The city of Galveston has asked the Texas Attorney General’s office if it can stop the release of the body camera recordings of Donald Neely’s Aug. 3 arrest.
In a letter sent to The Daily News, 11 other news organizations and Neely’s attorneys, the city said it believed it is allowed to withhold the recordings under state law.
The recordings are believed to have documented what two Galveston police officers said and did while they arrested Neely in downtown Galveston on Aug. 3. Critics of the arrest have called for the public release of the tapes, so they can judge the officers’ actions and their treatment of Neely.
In the letter, Assistant City Attorney Mehran Jadidi cited part of the Texas Occupations Code that allows body camera recordings to be withheld while the event it depicts is part of an administrative investigation.
“The city believes it must withhold the requested materials based on the exceptions state in the occupations code,” Jadidi said. “There is an ongoing investigation by the Galveston County Sheriff’s Office into the incidents which are the subject of the body worn camera footage.”
Appealing to the attorney general is a typical move by a government agency that believes it has a legal reason to withhold a public document.
The attorney general typically has 90 days to respond to the city’s request for a ruling.
Neely, a homeless, mentally ill black man, was arrested for trespassing at the Galveston Park Board Trustees building, 601 23rd St. While he was arrested, Neely was handcuffed and attached to a line held by a mounted Galveston police officer.
The officers then walked Neely about four city blocks, or 400 yards, to a staging area. The officers remained on the horses while Neely walked between them.
Neely’s arrest was photographed and recorded by passersby as he was walked down the street. When photographs of the arrest were shared on social media, they drew accusations of racism against the police department and the city.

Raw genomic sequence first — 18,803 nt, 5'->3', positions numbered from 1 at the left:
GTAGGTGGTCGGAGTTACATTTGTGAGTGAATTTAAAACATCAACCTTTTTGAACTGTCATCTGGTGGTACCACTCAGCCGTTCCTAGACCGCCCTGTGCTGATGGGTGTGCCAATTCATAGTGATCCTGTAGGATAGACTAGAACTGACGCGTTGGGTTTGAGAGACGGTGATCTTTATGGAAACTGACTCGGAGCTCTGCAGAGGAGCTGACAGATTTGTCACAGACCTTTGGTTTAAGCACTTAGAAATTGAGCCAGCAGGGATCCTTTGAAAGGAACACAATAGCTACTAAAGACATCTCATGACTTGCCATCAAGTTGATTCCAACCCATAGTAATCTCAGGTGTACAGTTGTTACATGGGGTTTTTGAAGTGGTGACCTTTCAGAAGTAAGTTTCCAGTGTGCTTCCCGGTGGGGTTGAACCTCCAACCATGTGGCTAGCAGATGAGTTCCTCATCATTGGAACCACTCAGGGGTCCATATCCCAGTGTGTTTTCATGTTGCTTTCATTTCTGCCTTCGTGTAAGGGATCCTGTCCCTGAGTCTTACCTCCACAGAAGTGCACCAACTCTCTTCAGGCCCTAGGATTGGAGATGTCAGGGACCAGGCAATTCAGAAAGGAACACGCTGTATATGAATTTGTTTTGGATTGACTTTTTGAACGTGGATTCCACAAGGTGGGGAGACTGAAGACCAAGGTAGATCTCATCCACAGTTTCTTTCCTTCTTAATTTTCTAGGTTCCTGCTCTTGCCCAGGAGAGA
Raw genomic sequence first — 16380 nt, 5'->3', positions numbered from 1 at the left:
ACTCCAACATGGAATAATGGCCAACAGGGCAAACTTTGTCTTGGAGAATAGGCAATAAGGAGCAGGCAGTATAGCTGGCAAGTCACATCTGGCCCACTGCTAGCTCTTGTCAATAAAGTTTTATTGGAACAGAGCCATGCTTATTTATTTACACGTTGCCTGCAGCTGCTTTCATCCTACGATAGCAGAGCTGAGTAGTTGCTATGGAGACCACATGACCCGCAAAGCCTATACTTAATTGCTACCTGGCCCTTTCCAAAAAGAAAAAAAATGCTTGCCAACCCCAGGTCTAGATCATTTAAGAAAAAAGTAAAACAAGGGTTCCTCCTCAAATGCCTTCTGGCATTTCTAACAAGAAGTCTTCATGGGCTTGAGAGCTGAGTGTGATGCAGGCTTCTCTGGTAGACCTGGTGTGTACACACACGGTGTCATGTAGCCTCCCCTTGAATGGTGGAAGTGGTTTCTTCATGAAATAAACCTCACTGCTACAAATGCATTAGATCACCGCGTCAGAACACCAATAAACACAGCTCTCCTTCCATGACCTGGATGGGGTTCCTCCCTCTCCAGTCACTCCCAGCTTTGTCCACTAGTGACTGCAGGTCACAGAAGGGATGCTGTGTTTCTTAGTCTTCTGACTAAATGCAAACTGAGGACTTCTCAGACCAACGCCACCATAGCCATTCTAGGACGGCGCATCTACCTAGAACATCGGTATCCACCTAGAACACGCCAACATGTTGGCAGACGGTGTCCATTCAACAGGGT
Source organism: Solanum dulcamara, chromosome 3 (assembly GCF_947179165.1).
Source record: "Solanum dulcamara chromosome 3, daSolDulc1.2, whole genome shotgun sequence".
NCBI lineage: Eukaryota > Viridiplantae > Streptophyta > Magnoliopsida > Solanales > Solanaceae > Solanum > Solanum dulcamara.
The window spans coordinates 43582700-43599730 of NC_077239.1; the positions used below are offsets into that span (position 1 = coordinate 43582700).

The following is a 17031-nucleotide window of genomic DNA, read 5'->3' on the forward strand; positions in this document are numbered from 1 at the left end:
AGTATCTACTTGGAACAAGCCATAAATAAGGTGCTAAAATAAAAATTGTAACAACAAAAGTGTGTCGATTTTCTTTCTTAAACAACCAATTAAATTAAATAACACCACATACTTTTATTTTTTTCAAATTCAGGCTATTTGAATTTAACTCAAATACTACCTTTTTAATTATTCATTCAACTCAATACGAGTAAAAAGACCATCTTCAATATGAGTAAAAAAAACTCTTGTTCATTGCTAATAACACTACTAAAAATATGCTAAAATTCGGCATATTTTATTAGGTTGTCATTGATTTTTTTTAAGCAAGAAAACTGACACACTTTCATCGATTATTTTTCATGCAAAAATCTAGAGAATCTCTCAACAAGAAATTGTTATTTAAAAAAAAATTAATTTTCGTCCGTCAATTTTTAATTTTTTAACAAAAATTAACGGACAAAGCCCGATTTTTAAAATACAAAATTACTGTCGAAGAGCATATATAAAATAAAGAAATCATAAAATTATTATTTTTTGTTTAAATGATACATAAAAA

Galveston Police Chief Vernon Hale apologized for causing Neely “unnecessary embarrassment” during the arrest and said his officers used poor judgment while choosing to move Neely instead of waiting for a car to come to them.
Hale also signed off on two independent investigations, one by the Texas Rangers and one by the sheriff’s office, to determine if the officers violated any crimes or broke any department policies during the arrest.
On Friday, the Texas Rangers announced it had concluded its criminal inquiry and determined that criminal charges against the officers were not warranted.
The sheriff’s office has not concluded its administrative investigation, Galveston County Sheriff Henry Trochesset said.
The city’s appeal to the attorney general is not unexpected.
Government entities are required by state law to respond to open records request within 10 business days of a request and to notify the person making the request if the entity intends to challenge the release of a document.
The city did face another unofficial deadline in regards to the body cameras.
Last week, Ben Crump, a civil attorney representing Neely and his family, announced he was giving the city a 30-day deadline to release the tapes publicly.
If the tapes were not released, Crump said he would organize a large civil rights march on Galveston on Sept. 15.
Crump initially said the march would only happen if the city did not meet the deadline. Last week, however, advertisements began circulating on social media advertising detailed plans for the march.
Asked about the flyers, Tezlyn Figaro, a spokeswoman for Crump, said the police had refused to release the recordings publicly, and the march will happen.